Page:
Tuesday, March 20, 2018

Jess Walter (Plot Twist: Another White Guy)

Jess Walter is an American author of six novels, one book of short stories and one nonfiction book. He received the Edgar Allan Poe Award for his novel Citizen Vince in 2005, and his short story compilation We Live in Water (2013) won the Pacific Northwest Booksellers Award. His work has been featured in Best American Short Stories, Best American Nonrequired Reading, Harper's, Esquire, McSweeney's, and Byliner. Walter lives in Washington with his wife and three daughters.

Being a straight white male, Walter is a man who fits perfectly within the classic literary canon. He has a habit of writing “loser men” who are down on their luck and turn to questionable means to make things write. In The Financial Life of Poets, a down-on-his-luck poet who turns to illegal activity to provide for his family. So, it’s a bit of a surprise that this short story would take place from the point of view of a successful woman who is entertaining a movie star who is questioning himself.

The only part of the story that is consistent with his larger body of works is one thing: his voice. Famous Actor’s narrator and actor have very strong and clear personalities through the pages. Walter takes his typical miserable guy setup and tells the story from the perspective of a woman. It is through these voices that we learn more about these characters and begin to care about them and their histories.

What do you think the author is trying to say with the voice of Katherine? Do you think the story works better in her POV than the Famous Actor or not? And why?

Sunday, March 18, 2018

Eudora Welty

Original post (Sunday, 3/18): My post on Welty's stories is forthcoming...feel free to post your comments before I get myself in gear ...

Second post (Monday, 3/19): Referring to "A Worn Path," Lee Smith calls Eudora Welty's language "plain yet poetic." Come up with your own analysis of Welty's language (in any of the three stories you've read). Especially: look at how her language choices affect and direct the reader.

Tuesday, March 6, 2018

Flannery O'Connor (Nic)

Flannery O'Connor is one of the most respected short-story writers of the 20th century.  Her introduction in 3x33 crowns (or halos) her "the patron saint of the contemporary American short story" despite her last published work being written just before her premature death in 1964.  O'Connor was born at the tail end of the women's suffrage moment, joined the Iowa Workshop the year World War II ended, and spent her post-MFA life in her hometown of Savanna, Georgia throughout the Civil Rights movement.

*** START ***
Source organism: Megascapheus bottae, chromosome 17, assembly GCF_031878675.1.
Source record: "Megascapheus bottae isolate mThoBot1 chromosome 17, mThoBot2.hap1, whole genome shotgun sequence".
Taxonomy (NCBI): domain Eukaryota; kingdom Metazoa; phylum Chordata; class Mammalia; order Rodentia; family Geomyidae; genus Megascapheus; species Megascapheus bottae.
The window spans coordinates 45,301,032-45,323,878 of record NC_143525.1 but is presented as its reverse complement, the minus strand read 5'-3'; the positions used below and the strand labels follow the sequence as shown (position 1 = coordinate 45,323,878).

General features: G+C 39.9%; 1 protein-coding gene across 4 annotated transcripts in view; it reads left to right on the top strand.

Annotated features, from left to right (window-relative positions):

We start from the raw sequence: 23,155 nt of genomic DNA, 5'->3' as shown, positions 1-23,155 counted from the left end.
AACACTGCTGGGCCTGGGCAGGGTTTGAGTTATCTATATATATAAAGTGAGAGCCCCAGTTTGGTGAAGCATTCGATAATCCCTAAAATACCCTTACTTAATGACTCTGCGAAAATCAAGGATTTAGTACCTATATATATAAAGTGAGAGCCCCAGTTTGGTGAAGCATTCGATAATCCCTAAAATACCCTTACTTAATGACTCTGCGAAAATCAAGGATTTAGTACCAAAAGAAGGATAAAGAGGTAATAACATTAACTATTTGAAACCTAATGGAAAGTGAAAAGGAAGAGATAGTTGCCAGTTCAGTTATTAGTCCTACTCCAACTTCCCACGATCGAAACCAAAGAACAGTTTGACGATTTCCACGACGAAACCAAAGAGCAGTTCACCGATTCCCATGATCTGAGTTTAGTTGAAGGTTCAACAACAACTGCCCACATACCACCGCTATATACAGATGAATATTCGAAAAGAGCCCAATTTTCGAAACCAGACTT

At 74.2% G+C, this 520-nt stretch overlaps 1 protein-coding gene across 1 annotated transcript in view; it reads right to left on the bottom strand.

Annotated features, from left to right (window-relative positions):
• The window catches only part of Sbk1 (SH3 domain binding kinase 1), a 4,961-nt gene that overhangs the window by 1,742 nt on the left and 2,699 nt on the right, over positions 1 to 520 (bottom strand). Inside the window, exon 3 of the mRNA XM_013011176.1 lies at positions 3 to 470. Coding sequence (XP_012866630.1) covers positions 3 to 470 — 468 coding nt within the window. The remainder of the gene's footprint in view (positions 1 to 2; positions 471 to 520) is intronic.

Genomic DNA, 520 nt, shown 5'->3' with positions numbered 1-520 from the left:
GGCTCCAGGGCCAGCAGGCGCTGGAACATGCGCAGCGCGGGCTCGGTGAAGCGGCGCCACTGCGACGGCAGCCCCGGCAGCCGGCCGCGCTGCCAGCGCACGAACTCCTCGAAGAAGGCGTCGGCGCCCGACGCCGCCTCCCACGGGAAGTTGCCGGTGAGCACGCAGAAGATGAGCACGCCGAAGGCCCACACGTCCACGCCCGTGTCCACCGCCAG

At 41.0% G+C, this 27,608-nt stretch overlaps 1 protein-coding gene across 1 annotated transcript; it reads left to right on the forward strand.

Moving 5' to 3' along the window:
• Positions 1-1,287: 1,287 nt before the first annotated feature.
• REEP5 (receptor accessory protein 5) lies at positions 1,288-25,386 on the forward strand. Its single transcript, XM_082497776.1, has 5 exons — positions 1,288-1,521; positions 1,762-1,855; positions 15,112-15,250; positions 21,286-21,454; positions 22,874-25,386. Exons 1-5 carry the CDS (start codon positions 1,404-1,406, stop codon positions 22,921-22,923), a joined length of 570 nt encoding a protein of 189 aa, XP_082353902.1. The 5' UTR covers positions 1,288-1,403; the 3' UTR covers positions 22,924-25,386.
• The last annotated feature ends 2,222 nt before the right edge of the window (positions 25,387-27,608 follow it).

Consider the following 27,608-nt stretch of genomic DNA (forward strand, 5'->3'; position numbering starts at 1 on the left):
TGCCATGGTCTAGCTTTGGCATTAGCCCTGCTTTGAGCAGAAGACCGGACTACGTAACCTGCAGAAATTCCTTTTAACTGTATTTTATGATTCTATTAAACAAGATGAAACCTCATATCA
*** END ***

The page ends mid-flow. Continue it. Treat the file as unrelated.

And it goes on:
She fictionalized some of the most country-shaping movements of our modern history, bringing voices to the unseen and the uncomfortable.  She was unflinching in her work, as well as her commentary on such.  On the content of her work, she was quoted, "The truth does not change according to our ability to stomach it." What a BAMF. (Sorry for the language, Catherine) While dealing with incredibly heavy subjects like sexuality, sexism, racism, religion and more, O'Connor's work is never heavy handed.  She doesn't villainize or victimize a single character, refusing to let her readers take the easy way out and choose a good versus bad character to love or hate. Everyone is redeemable, everyone is questionable, everyone is complex.  This, I think, is what makes her short stories so perfectly reflect human nature.

What characters in "A Good Man Is Hard to Find", "Everything That Rises Must Converge" and "Good Country People" did you feel the most conflicted over? Who did you want to dislike, but sympathized with in the end, or vice versa? Most importantly, how did O'Connor evolve these characters as you read? Find specific moments/lines that support your idea of each character, whether it caused, confirmed, or conflicted with your initial opinion. 

(You don't need to respond to this specifically in the blog, but be aware of how she balances drama with subtlety.  These stories' plots have "big" moments, murder or theft combined with an all-consuming epiphany or divine intervention [O'Connor was raised Roman Catholic and drew heavily from Gothic literature]. However, those plot moments never actually overtake the emotional resonance of the piece. The what never overshadows the who. We're going to talk in class on how the characters exist through the plot versus the story (like the 2nd subject in nonfiction), so be mindful of that as you read!)